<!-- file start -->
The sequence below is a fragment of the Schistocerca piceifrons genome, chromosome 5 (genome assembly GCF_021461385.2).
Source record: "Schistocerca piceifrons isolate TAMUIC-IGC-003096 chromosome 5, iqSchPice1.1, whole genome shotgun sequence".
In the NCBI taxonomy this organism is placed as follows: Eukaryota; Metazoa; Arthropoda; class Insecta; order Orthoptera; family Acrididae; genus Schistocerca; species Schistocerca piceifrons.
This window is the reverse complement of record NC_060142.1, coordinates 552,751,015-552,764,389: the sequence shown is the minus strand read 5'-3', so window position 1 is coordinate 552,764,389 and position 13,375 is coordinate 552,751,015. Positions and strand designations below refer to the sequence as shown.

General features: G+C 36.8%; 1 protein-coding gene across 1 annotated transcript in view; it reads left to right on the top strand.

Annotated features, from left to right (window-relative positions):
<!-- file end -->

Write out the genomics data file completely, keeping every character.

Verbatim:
The sequence below is a fragment of the Schistocerca piceifrons genome, chromosome 5 (genome assembly GCF_021461385.2).
Source record: "Schistocerca piceifrons isolate TAMUIC-IGC-003096 chromosome 5, iqSchPice1.1, whole genome shotgun sequence".
In the NCBI taxonomy this organism is placed as follows: Eukaryota; Metazoa; Arthropoda; class Insecta; order Orthoptera; family Acrididae; genus Schistocerca; species Schistocerca piceifrons.
This window is the reverse complement of record NC_060142.1, coordinates 552,751,015-552,764,389: the sequence shown is the minus strand read 5'-3', so window position 1 is coordinate 552,764,389 and position 13,375 is coordinate 552,751,015. Positions and strand designations below refer to the sequence as shown.

General features: G+C 36.8%; 1 protein-coding gene across 1 annotated transcript in view; it reads left to right on the top strand.

Annotated features, from left to right (window-relative positions):